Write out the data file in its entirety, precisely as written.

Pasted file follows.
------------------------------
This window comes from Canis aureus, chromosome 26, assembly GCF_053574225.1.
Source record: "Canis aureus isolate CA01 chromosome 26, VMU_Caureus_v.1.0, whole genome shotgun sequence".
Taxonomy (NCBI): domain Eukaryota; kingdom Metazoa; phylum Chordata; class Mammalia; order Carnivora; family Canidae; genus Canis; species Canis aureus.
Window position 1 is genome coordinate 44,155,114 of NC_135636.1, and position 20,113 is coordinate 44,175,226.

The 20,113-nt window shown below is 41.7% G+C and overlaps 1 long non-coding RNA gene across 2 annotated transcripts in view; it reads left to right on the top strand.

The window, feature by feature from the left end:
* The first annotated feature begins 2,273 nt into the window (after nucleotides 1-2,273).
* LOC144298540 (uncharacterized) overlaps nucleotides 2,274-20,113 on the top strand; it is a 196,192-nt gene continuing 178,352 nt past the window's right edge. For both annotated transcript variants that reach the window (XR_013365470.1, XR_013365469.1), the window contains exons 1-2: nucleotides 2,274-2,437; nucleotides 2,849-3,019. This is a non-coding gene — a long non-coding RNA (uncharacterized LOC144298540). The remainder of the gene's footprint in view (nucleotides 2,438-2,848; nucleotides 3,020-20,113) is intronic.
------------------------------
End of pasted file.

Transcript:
This window comes from Canis aureus, chromosome 26, assembly GCF_053574225.1.
Source record: "Canis aureus isolate CA01 chromosome 26, VMU_Caureus_v.1.0, whole genome shotgun sequence".
Taxonomy (NCBI): domain Eukaryota; kingdom Metazoa; phylum Chordata; class Mammalia; order Carnivora; family Canidae; genus Canis; species Canis aureus.
Window position 1 is genome coordinate 44,155,114 of NC_135636.1, and position 20,113 is coordinate 44,175,226.

The 20,113-nt window shown below is 41.7% G+C and overlaps 1 long non-coding RNA gene across 2 annotated transcripts in view; it reads left to right on the top strand.

The window, feature by feature from the left end:
* The first annotated feature begins 2,273 nt into the window (after nucleotides 1-2,273).
* LOC144298540 (uncharacterized) overlaps nucleotides 2,274-20,113 on the top strand; it is a 196,192-nt gene continuing 178,352 nt past the window's right edge. For both annotated transcript variants that reach the window (XR_013365470.1, XR_013365469.1), the window contains exons 1-2: nucleotides 2,274-2,437; nucleotides 2,849-3,019. This is a non-coding gene — a long non-coding RNA (uncharacterized LOC144298540). The remainder of the gene's footprint in view (nucleotides 2,438-2,848; nucleotides 3,020-20,113) is intronic.